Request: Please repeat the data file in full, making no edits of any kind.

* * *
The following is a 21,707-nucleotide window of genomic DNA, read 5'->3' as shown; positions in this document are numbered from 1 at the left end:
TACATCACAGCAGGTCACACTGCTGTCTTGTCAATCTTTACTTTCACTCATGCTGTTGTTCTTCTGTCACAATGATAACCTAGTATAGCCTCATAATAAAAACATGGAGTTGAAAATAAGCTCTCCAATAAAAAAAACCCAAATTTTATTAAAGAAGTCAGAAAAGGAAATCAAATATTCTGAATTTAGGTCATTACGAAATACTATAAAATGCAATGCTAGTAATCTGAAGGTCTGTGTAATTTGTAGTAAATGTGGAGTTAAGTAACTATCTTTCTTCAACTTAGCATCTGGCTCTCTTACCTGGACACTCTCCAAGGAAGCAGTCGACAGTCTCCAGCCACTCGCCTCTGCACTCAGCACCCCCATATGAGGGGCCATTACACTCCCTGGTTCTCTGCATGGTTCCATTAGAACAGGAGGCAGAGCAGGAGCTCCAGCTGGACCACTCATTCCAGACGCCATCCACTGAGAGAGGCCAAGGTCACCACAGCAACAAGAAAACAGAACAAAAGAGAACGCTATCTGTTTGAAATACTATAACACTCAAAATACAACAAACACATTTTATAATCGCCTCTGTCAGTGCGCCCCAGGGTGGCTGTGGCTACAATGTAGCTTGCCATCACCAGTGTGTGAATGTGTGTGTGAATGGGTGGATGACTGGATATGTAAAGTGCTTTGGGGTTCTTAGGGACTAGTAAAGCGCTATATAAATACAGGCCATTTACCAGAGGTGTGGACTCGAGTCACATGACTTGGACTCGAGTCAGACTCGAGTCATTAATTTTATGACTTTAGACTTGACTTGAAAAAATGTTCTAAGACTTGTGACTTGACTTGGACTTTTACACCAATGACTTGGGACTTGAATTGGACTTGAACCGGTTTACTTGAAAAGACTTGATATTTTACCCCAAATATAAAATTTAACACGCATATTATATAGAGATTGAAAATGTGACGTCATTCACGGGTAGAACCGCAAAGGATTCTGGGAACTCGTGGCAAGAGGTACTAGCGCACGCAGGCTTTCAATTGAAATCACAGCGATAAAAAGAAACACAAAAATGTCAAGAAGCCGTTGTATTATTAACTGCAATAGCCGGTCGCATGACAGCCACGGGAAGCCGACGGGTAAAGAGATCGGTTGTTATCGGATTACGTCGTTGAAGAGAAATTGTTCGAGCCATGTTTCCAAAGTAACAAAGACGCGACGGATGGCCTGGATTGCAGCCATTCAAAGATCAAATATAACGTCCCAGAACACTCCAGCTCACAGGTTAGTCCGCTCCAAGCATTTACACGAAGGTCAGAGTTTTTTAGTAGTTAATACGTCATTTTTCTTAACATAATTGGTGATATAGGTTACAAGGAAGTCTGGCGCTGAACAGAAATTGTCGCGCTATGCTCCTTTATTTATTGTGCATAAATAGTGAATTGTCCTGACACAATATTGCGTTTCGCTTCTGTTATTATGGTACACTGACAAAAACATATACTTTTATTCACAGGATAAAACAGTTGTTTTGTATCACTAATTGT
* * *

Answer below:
The following is a 21,707-nucleotide window of genomic DNA, read 5'->3' as shown; positions in this document are numbered from 1 at the left end:
TACATCACAGCAGGTCACACTGCTGTCTTGTCAATCTTTACTTTCACTCATGCTGTTGTTCTTCTGTCACAATGATAACCTAGTATAGCCTCATAATAAAAACATGGAGTTGAAAATAAGCTCTCCAATAAAAAAAACCCAAATTTTATTAAAGAAGTCAGAAAAGGAAATCAAATATTCTGAATTTAGGTCATTACGAAATACTATAAAATGCAATGCTAGTAATCTGAAGGTCTGTGTAATTTGTAGTAAATGTGGAGTTAAGTAACTATCTTTCTTCAACTTAGCATCTGGCTCTCTTACCTGGACACTCTCCAAGGAAGCAGTCGACAGTCTCCAGCCACTCGCCTCTGCACTCAGCACCCCCATATGAGGGGCCATTACACTCCCTGGTTCTCTGCATGGTTCCATTAGAACAGGAGGCAGAGCAGGAGCTCCAGCTGGACCACTCATTCCAGACGCCATCCACTGAGAGAGGCCAAGGTCACCACAGCAACAAGAAAACAGAACAAAAGAGAACGCTATCTGTTTGAAATACTATAACACTCAAAATACAACAAACACATTTTATAATCGCCTCTGTCAGTGCGCCCCAGGGTGGCTGTGGCTACAATGTAGCTTGCCATCACCAGTGTGTGAATGTGTGTGTGAATGGGTGGATGACTGGATATGTAAAGTGCTTTGGGGTTCTTAGGGACTAGTAAAGCGCTATATAAATACAGGCCATTTACCAGAGGTGTGGACTCGAGTCACATGACTTGGACTCGAGTCAGACTCGAGTCATTAATTTTATGACTTTAGACTTGACTTGAAAAAATGTTCTAAGACTTGTGACTTGACTTGGACTTTTACACCAATGACTTGGGACTTGAATTGGACTTGAACCGGTTTACTTGAAAAGACTTGATATTTTACCCCAAATATAAAATTTAACACGCATATTATATAGAGATTGAAAATGTGACGTCATTCACGGGTAGAACCGCAAAGGATTCTGGGAACTCGTGGCAAGAGGTACTAGCGCACGCAGGCTTTCAATTGAAATCACAGCGATAAAAAGAAACACAAAAATGTCAAGAAGCCGTTGTATTATTAACTGCAATAGCCGGTCGCATGACAGCCACGGGAAGCCGACGGGTAAAGAGATCGGTTGTTATCGGATTACGTCGTTGAAGAGAAATTGTTCGAGCCATGTTTCCAAAGTAACAAAGACGCGACGGATGGCCTGGATTGCAGCCATTCAAAGATCAAATATAACGTCCCAGAACACTCCAGCTCACAGGTTAGTCCGCTCCAAGCATTTACACGAAGGTCAGAGTTTTTTAGTAGTTAATACGTCATTTTTCTTAACATAATTGGTGATATAGGTTACAAGGAAGTCTGGCGCTGAACAGAAATTGTCGCGCTATGCTCCTTTATTTATTGTGCATAAATAGTGAATTGTCCTGACACAATATTGCGTTTCGCTTCTGTTATTATGGTACACTGACAAAAACATATACTTTTATTCACAGGATAAAACAGTTGTTTTGTATCACTAATTGT